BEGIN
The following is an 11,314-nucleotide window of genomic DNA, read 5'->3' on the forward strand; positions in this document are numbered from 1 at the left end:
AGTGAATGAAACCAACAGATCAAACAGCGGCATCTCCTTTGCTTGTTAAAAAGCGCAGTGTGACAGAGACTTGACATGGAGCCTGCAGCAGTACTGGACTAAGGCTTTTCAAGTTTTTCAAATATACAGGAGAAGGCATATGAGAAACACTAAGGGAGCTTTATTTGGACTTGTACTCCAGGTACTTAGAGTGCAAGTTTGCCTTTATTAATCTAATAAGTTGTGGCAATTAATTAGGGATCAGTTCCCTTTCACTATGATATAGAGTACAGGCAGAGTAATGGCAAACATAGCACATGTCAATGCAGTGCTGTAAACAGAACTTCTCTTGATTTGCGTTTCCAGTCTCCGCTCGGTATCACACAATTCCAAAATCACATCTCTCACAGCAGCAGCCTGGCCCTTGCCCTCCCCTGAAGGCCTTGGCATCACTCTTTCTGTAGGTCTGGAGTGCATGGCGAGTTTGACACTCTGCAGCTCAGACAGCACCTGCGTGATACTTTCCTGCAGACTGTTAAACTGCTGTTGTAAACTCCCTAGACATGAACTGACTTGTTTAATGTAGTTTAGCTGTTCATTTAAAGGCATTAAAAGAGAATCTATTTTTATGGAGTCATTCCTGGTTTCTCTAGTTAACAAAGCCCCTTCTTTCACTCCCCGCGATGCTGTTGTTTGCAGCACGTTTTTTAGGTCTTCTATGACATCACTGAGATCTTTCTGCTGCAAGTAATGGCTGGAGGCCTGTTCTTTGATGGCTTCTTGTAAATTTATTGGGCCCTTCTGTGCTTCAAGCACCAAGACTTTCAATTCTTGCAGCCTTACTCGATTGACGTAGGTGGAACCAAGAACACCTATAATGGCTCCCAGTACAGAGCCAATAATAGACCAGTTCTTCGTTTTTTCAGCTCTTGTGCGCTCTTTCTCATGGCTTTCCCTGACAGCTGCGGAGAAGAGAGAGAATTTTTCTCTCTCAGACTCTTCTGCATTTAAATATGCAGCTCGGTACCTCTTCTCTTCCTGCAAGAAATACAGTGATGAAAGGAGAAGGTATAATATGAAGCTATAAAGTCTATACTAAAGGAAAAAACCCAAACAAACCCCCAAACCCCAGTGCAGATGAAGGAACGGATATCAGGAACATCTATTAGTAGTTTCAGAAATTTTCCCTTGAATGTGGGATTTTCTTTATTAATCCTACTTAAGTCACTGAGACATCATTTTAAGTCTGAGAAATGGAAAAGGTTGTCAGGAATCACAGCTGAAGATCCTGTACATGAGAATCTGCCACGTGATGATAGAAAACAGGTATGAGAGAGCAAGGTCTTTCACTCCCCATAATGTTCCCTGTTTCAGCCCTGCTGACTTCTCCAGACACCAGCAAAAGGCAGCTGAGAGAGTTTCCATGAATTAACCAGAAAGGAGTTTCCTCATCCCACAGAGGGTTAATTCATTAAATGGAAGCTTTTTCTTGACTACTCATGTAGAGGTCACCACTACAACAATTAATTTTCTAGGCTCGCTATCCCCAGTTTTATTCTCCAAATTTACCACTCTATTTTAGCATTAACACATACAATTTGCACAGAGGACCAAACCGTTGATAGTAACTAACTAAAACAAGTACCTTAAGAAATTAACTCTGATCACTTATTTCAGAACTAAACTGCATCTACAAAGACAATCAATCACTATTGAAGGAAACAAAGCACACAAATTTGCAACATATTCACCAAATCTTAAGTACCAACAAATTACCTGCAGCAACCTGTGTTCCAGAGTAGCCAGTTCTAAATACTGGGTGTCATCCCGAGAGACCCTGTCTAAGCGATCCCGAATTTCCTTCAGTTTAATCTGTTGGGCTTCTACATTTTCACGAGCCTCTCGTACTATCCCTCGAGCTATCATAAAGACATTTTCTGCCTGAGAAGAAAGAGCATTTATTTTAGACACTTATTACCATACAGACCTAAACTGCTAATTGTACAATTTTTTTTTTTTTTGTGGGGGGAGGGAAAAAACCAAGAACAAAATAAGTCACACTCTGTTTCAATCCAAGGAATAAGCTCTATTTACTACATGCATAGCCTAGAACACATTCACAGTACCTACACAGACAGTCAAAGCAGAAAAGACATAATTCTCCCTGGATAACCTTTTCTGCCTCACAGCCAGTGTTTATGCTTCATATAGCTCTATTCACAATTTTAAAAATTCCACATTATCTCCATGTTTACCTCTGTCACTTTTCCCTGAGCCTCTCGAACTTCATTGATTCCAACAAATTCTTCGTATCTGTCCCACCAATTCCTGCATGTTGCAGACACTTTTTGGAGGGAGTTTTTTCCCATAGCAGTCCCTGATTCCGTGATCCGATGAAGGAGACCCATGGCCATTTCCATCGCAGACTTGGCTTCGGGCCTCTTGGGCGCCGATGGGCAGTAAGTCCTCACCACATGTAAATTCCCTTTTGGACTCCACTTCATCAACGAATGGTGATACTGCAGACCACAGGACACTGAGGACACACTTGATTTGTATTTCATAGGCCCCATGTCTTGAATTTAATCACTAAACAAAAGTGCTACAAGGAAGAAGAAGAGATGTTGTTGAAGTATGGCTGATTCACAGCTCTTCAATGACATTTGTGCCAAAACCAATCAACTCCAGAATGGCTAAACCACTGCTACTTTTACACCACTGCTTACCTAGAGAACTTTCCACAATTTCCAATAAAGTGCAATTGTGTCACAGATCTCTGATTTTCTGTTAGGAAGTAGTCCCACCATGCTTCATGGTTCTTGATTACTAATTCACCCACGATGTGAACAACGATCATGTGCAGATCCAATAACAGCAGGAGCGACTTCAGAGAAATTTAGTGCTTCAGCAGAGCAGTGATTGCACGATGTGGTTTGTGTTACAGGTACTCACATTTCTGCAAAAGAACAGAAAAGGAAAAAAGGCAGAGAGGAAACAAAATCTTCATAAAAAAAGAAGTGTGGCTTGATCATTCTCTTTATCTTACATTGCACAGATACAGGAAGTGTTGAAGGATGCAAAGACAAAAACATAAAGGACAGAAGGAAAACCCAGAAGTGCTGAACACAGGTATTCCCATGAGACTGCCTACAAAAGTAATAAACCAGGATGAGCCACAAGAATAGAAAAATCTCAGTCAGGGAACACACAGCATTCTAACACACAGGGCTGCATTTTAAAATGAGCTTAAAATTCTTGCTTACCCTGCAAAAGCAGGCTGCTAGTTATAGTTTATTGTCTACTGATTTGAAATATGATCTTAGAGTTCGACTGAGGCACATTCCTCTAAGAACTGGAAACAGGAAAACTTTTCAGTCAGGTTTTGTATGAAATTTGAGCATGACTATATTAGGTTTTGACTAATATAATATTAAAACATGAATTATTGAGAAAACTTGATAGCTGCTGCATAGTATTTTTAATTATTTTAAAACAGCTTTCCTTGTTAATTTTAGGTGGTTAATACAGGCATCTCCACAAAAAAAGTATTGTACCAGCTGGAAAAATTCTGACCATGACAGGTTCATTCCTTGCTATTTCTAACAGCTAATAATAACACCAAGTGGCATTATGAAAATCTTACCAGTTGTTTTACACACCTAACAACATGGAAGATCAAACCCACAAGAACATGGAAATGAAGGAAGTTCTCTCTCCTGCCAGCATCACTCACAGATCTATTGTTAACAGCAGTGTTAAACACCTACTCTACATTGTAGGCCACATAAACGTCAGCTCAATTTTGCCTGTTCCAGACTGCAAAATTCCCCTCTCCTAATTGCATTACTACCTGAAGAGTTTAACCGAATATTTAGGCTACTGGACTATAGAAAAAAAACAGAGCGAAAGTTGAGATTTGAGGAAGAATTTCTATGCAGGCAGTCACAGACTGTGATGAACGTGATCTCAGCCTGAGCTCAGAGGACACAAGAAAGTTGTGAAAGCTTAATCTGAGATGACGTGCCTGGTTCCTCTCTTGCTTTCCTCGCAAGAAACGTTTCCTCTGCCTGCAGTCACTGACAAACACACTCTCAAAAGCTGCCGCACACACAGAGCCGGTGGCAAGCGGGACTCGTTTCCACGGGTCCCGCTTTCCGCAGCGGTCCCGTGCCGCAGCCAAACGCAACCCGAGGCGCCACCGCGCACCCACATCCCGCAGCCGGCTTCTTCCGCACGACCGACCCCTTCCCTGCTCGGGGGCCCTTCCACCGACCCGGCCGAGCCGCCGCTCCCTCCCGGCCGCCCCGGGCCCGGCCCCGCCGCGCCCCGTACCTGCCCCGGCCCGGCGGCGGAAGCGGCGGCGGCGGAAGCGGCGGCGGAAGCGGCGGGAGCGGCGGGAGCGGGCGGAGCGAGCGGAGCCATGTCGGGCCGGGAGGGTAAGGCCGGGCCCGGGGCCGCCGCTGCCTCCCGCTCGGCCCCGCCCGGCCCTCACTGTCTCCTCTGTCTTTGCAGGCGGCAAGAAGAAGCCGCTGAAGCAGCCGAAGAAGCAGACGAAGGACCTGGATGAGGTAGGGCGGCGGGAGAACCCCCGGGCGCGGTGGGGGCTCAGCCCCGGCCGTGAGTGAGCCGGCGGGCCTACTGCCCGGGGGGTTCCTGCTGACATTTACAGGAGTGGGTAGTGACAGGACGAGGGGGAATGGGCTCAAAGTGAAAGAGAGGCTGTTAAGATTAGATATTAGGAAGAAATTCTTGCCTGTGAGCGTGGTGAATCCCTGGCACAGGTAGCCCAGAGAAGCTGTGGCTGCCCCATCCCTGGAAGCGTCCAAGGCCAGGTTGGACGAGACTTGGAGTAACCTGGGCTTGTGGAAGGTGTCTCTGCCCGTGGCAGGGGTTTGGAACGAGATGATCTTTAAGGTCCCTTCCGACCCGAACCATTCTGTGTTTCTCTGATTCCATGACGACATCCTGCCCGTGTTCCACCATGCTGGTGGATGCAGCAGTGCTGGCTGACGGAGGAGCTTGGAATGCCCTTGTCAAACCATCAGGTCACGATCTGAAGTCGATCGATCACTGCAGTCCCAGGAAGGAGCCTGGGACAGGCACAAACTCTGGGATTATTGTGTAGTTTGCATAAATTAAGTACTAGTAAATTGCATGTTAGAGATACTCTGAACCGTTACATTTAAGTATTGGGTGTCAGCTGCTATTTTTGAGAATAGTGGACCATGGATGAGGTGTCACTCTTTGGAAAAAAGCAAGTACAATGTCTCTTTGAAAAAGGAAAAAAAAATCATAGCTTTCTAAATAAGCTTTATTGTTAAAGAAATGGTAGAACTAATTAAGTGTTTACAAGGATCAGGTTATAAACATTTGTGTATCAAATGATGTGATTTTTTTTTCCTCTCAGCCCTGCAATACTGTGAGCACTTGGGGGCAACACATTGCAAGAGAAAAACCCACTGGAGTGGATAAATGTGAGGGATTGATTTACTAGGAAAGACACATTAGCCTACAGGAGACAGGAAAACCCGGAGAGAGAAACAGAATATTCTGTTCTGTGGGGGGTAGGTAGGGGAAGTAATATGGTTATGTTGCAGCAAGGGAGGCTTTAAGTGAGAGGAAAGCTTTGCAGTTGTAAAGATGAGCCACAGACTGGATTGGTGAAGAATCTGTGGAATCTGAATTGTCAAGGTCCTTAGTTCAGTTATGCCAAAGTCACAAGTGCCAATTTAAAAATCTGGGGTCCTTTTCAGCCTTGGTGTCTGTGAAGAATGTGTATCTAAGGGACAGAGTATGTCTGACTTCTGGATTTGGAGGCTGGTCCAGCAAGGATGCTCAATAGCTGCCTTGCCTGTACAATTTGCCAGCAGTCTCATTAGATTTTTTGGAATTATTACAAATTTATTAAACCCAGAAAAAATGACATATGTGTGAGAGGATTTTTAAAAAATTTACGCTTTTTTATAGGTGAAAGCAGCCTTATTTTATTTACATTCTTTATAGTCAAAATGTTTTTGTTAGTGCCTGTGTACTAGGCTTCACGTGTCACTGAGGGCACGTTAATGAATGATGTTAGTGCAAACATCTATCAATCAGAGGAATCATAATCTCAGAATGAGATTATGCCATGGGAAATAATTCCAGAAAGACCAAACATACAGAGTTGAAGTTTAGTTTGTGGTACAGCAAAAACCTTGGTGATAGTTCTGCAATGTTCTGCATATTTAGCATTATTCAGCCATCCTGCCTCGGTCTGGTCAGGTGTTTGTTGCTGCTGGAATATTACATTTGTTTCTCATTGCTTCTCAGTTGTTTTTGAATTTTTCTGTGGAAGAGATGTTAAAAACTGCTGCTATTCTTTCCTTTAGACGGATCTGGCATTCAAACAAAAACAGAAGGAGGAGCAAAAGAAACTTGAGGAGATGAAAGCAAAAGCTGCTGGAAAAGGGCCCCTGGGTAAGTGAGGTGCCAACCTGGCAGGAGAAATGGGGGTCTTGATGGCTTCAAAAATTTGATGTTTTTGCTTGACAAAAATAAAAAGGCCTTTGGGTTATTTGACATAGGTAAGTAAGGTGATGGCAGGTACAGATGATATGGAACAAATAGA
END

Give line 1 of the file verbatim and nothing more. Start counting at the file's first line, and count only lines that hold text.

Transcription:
The following is an 11,314-nucleotide window of genomic DNA, read 5'->3' on the forward strand; positions in this document are numbered from 1 at the left end: